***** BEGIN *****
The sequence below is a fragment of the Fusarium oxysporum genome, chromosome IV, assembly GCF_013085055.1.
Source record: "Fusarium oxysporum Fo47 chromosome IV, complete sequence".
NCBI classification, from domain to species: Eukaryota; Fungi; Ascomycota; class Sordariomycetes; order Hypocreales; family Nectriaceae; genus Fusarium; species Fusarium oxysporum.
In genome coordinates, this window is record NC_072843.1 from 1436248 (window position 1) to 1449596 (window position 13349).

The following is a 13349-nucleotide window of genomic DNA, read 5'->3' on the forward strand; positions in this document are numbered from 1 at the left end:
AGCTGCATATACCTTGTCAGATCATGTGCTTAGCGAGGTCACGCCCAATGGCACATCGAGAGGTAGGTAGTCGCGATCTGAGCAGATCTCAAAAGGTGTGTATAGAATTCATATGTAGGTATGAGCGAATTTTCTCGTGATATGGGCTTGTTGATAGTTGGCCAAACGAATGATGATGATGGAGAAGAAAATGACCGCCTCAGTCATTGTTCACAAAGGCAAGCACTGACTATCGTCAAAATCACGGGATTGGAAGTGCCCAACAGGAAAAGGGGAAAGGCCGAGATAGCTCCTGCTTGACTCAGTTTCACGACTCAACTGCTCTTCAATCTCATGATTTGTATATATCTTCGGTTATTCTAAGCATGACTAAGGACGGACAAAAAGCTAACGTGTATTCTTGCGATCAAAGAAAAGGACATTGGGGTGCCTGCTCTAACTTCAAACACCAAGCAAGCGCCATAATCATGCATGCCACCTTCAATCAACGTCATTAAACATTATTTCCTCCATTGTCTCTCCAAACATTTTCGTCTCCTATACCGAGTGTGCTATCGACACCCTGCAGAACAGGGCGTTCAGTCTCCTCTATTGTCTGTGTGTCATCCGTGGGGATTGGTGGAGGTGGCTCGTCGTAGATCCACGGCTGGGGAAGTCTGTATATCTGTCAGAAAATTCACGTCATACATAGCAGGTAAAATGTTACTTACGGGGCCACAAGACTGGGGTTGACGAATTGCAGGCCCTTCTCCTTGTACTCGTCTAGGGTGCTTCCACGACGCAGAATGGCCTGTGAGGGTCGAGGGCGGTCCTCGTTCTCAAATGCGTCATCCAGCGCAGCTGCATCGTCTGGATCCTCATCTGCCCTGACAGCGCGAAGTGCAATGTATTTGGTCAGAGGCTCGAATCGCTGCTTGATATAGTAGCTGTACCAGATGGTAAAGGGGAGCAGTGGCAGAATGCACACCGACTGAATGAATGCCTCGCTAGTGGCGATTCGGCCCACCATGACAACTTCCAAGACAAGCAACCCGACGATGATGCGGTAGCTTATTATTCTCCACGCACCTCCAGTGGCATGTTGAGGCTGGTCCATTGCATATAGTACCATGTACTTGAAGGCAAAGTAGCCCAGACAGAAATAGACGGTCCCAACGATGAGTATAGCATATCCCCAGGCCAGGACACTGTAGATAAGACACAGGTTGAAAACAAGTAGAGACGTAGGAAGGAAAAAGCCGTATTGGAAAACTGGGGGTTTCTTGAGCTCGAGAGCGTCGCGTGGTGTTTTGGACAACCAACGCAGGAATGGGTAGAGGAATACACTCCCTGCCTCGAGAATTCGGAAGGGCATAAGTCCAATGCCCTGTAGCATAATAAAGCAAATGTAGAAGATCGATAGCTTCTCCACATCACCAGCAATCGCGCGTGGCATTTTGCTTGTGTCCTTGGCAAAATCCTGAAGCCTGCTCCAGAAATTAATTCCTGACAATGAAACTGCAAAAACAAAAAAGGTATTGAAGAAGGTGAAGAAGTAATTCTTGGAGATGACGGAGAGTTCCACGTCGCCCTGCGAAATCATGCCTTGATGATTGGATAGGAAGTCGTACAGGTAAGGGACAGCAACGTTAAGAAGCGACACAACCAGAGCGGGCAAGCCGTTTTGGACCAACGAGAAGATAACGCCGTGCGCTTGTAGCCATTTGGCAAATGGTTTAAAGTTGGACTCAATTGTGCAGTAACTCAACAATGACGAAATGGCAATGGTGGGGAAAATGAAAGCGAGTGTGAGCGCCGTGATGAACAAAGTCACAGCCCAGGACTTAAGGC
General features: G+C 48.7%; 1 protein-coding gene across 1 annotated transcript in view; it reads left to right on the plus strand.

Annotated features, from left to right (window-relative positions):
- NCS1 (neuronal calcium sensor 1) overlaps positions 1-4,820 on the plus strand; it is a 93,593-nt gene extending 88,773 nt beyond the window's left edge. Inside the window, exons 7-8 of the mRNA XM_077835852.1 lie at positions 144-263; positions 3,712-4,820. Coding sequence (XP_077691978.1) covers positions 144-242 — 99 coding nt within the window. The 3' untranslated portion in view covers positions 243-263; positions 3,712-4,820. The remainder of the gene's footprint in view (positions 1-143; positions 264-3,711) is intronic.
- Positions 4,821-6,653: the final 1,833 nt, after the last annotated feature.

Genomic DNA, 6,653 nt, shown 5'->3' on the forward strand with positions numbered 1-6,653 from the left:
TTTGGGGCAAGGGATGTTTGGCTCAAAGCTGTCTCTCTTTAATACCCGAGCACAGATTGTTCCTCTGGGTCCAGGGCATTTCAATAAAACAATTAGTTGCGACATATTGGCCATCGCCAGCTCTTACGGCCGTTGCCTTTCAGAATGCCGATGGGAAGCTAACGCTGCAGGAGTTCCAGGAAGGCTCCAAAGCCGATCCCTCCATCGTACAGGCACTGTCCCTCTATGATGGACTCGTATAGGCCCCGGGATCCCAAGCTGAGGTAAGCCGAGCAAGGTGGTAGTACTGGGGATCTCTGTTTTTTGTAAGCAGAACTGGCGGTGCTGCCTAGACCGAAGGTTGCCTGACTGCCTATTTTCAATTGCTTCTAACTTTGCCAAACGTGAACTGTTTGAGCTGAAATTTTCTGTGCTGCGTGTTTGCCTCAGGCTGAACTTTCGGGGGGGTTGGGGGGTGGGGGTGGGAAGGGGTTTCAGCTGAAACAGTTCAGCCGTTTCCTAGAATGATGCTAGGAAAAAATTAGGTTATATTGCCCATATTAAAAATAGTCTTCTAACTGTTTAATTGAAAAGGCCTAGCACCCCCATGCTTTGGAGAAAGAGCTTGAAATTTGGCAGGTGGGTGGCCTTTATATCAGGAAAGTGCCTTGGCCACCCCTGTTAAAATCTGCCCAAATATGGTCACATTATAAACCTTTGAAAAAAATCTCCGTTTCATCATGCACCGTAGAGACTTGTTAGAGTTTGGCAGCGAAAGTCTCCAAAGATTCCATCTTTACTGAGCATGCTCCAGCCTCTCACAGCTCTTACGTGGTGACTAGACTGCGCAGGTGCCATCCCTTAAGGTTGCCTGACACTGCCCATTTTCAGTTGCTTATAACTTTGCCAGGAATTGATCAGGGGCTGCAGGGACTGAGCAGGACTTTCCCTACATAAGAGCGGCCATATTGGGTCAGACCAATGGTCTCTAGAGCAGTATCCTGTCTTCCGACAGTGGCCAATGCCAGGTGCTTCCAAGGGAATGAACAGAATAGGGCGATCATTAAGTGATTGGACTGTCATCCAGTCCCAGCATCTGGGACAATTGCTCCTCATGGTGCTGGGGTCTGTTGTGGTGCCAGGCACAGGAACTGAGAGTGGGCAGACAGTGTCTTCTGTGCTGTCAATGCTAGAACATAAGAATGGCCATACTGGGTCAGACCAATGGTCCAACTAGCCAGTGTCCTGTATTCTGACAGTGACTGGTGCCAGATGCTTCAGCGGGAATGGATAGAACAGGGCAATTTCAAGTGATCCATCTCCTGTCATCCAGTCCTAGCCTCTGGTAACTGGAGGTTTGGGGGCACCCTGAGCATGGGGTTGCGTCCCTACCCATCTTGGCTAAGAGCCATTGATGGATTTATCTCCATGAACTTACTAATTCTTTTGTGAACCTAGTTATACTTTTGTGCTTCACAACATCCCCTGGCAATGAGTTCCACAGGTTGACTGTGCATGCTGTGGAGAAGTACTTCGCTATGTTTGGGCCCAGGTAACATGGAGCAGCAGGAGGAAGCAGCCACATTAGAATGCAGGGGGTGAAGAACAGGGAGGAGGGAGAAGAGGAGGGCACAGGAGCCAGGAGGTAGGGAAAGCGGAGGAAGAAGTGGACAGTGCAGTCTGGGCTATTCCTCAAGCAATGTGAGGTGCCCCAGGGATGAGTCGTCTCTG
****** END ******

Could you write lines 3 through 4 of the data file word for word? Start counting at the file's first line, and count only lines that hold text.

NCBI classification, from domain to species: Eukaryota; Fungi; Ascomycota; class Sordariomycetes; order Hypocreales; family Nectriaceae; genus Fusarium; species Fusarium oxysporum.
In genome coordinates, this window is record NC_072843.1 from 1436248 (window position 1) to 1449596 (window position 13349).